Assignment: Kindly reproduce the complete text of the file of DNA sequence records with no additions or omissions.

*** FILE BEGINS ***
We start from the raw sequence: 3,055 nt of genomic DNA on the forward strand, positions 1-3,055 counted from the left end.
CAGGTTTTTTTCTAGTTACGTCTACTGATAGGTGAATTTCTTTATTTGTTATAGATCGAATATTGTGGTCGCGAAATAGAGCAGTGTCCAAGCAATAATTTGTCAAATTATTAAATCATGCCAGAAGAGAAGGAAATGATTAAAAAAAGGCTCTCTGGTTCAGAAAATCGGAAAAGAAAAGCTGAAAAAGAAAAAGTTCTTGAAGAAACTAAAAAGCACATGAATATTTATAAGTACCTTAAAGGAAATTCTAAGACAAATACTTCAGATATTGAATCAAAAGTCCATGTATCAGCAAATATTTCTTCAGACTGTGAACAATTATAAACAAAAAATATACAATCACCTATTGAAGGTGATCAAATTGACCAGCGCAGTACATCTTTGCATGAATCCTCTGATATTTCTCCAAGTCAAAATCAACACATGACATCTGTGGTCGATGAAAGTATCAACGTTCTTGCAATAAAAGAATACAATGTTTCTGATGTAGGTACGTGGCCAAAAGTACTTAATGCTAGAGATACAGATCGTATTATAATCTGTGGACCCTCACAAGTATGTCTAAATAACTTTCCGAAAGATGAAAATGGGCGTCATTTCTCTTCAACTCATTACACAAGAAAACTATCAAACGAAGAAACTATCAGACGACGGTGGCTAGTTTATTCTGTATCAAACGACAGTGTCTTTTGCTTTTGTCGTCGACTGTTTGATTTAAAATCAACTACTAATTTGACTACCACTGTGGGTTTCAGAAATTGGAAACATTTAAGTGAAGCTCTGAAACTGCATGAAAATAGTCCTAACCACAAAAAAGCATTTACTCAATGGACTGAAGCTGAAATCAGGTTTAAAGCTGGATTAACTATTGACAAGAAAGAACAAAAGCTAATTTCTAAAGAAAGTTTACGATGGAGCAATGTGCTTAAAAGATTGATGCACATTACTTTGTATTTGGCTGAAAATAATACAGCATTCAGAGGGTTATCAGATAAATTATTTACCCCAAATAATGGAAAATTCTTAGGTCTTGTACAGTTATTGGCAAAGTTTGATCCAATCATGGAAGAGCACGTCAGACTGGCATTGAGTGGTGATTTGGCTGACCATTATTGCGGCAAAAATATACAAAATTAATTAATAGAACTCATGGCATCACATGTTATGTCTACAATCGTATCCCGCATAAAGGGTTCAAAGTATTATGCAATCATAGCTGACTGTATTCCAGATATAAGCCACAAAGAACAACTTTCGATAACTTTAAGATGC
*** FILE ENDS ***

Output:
We start from the raw sequence: 3,055 nt of genomic DNA on the forward strand, positions 1-3,055 counted from the left end.
CAGGTTTTTTTCTAGTTACGTCTACTGATAGGTGAATTTCTTTATTTGTTATAGATCGAATATTGTGGTCGCGAAATAGAGCAGTGTCCAAGCAATAATTTGTCAAATTATTAAATCATGCCAGAAGAGAAGGAAATGATTAAAAAAAGGCTCTCTGGTTCAGAAAATCGGAAAAGAAAAGCTGAAAAAGAAAAAGTTCTTGAAGAAACTAAAAAGCACATGAATATTTATAAGTACCTTAAAGGAAATTCTAAGACAAATACTTCAGATATTGAATCAAAAGTCCATGTATCAGCAAATATTTCTTCAGACTGTGAACAATTATAAACAAAAAATATACAATCACCTATTGAAGGTGATCAAATTGACCAGCGCAGTACATCTTTGCATGAATCCTCTGATATTTCTCCAAGTCAAAATCAACACATGACATCTGTGGTCGATGAAAGTATCAACGTTCTTGCAATAAAAGAATACAATGTTTCTGATGTAGGTACGTGGCCAAAAGTACTTAATGCTAGAGATACAGATCGTATTATAATCTGTGGACCCTCACAAGTATGTCTAAATAACTTTCCGAAAGATGAAAATGGGCGTCATTTCTCTTCAACTCATTACACAAGAAAACTATCAAACGAAGAAACTATCAGACGACGGTGGCTAGTTTATTCTGTATCAAACGACAGTGTCTTTTGCTTTTGTCGTCGACTGTTTGATTTAAAATCAACTACTAATTTGACTACCACTGTGGGTTTCAGAAATTGGAAACATTTAAGTGAAGCTCTGAAACTGCATGAAAATAGTCCTAACCACAAAAAAGCATTTACTCAATGGACTGAAGCTGAAATCAGGTTTAAAGCTGGATTAACTATTGACAAGAAAGAACAAAAGCTAATTTCTAAAGAAAGTTTACGATGGAGCAATGTGCTTAAAAGATTGATGCACATTACTTTGTATTTGGCTGAAAATAATACAGCATTCAGAGGGTTATCAGATAAATTATTTACCCCAAATAATGGAAAATTCTTAGGTCTTGTACAGTTATTGGCAAAGTTTGATCCAATCATGGAAGAGCACGTCAGACTGGCATTGAGTGGTGATTTGGCTGACCATTATTGCGGCAAAAATATACAAAATTAATTAATAGAACTCATGGCATCACATGTTATGTCTACAATCGTATCCCGCATAAAGGGTTCAAAGTATTATGCAATCATAGCTGACTGTATTCCAGATATAAGCCACAAAGAACAACTTTCGATAACTTTAAGATGC